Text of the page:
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Victorian Trade Cards with a Textile Theme
 

 

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Philadelphia & Environs
Textiles and Victorian Trade Card

Trade Cards have existed since the early 17th century as paper handouts with information on the location and wares of the early shopkeeper. Eventually during the 18th and in the beginning of the 19th century this advertising material started to appear in the format of a small palm size paper card. Until this time the trade card was usually printed from a copper engraving, generally incorporating the sign of the proprietor's trade and/or premise.

In 1840 the chromolithographic printing process was developed in Germany. This process was eventually adopted by a number of printers in America by the 1860s and 1870s. With the adoption of this printing technology, retail businesses soon realized the appeal of printing multi-color trade cards. The public quickly became captivated by these colorful give-aways. By the 1880s, many individuals were collecting these cards and saving them in scrapbooks. The printers of these cards supported this fascination by producing cards in sets; the individual customer was required to keep coming back to the shop to acquire a complete set. This mania for collecting trade cards begins to die off around 1900 with the change in postal regulations. At this time the rates for magazines decrease and many businesses turn to this medium for advertising their product.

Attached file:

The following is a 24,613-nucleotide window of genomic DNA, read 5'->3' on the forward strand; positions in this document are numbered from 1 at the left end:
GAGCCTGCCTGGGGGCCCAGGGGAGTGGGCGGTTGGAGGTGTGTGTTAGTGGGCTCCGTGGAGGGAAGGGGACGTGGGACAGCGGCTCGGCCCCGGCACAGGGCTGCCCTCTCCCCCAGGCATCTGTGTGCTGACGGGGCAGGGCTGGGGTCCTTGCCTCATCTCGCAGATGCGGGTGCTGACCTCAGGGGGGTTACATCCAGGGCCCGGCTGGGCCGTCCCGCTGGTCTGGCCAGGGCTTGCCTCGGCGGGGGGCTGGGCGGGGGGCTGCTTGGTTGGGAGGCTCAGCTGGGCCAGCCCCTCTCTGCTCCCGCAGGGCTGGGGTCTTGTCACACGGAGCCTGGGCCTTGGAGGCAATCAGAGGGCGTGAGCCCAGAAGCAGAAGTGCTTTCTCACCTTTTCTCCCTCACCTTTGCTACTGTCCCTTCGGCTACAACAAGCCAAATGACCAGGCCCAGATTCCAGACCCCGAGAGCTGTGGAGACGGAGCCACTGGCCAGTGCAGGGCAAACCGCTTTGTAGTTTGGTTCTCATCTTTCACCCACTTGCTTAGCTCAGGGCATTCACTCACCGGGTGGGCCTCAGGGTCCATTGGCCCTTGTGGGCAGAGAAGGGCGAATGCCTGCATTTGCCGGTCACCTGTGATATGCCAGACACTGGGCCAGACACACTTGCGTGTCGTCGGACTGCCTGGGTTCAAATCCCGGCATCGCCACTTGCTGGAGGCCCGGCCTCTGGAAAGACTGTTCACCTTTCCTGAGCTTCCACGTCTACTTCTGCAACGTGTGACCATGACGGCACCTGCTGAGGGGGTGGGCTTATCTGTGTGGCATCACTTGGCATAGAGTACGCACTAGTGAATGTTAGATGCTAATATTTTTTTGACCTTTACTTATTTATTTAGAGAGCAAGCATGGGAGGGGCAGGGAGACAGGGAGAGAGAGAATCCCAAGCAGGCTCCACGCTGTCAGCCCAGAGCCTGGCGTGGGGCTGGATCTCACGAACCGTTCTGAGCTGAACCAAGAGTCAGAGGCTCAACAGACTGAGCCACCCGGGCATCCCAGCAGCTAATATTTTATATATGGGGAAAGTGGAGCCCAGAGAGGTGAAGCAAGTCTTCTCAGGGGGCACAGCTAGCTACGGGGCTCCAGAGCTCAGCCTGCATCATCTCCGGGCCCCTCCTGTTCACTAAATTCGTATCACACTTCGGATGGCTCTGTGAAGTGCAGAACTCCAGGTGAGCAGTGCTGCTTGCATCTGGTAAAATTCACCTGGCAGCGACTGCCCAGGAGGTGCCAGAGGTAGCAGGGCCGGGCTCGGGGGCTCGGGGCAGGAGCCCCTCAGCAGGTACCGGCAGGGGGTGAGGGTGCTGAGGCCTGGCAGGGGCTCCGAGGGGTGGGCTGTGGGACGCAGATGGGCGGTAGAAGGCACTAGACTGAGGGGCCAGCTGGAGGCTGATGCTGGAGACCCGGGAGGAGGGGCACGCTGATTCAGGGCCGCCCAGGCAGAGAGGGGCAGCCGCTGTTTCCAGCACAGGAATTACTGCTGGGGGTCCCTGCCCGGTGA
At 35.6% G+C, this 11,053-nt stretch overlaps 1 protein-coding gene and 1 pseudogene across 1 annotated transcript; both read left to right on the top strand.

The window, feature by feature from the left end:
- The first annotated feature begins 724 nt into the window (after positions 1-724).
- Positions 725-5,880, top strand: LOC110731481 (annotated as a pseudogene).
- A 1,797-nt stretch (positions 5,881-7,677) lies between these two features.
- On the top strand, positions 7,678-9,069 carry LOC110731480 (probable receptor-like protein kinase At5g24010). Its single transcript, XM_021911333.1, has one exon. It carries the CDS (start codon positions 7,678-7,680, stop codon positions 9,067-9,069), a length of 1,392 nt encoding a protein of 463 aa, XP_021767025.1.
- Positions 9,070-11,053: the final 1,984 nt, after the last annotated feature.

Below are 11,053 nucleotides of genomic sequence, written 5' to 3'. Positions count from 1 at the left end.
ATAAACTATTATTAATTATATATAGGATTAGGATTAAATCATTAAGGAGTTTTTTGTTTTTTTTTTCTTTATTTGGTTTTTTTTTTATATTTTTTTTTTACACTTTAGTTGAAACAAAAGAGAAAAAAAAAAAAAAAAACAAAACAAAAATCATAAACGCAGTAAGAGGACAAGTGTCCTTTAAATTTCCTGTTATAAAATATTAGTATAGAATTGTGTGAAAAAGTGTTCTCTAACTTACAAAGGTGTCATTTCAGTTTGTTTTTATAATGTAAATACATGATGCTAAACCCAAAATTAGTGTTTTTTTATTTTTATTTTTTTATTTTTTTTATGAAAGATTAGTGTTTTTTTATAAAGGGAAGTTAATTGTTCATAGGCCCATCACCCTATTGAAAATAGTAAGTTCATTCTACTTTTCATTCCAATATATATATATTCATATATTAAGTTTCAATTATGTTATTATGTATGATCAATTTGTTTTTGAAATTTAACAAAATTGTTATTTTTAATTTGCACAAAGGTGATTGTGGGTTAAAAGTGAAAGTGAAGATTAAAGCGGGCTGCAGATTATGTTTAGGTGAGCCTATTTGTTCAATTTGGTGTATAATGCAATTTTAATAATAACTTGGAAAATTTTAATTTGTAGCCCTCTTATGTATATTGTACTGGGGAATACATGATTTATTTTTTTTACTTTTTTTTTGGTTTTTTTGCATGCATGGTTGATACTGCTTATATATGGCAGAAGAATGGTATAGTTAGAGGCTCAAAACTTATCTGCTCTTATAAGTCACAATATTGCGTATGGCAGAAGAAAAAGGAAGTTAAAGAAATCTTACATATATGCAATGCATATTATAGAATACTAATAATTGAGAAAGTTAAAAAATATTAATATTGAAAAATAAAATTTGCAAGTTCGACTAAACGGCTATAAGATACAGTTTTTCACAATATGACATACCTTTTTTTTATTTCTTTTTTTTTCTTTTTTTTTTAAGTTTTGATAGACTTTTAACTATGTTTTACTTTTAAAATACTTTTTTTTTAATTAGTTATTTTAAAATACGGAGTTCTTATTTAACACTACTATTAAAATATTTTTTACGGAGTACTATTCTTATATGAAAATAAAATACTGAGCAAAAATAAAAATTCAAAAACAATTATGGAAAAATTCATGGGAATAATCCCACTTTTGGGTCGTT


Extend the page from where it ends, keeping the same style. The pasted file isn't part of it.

During the height of popularity for the chromolithographic trade card, from 1880-1900, popular culture was an inspiration for many of the designs. This interest in popular images coupled with the wide range of different commercial products and establishments produced a large variety of card images. During this time, industries related to apparel where a major source of interest to the public. The sewing machine, which had been invented in 1840, was generally the most important purchase for most households. Of course, the sewing of clothes also required thread, for hand use and by the sewing machine. Along with the sewing machine, the development of chemical dyes in the 1850s increased the possibility of home dyeing. These home interests were paralleled by changes in retail trade with the advent of large department stores in the 1880s. All this industries produced trade cards.

The trade card collection found in the Special Collections department of the Paul J Gutman Library focuses on presenting an overview of the use of these Victorian trade cards in advertising the textile industry in America. Our definition of "textiles" is all encompassing. All aspects of the commercial trade that delt with "fiber"; their manipulation and sale as an end product are included in the collection.

References

Cheadle, Dave VICTORIAN TRADE CARDS : Historical Reference & Value Guide. Paducah, KY : Collector Books, 1996, 223 pages.

EARLY AMERICAN TRADE CARDS : From the Collections of Bella C. Landauer.NY : William Edwin Rudge, 1927, 25 pages, xliv leaves of plates.

Fuller, Debbie INTRODUCTION TO SEWING TRADE CARDS.
Thimble Collectors International, 1988, 28 pages.

Jay, Robert THE TRADE CARD IN NINETEENTH-CENTURY AMERICA.
Columbia : University of Missouri Press, 1987, 112 pages.

Rickards, Maurice COLLECTING PRINTED EPHEMERA. NY : Abbeville Press, 1988, 224 pages.

Rickards, Maurice ENCYCLOPEDIA OF EPHEMERA. NY : Routledge, 2000, 402 pages.

Rimmer, Robert H. FROM PAUL REVERE TO PALADIN : an Informal History of Business Cards. Housatonic, MA : Rising Paper Company, 1962, 24 pages.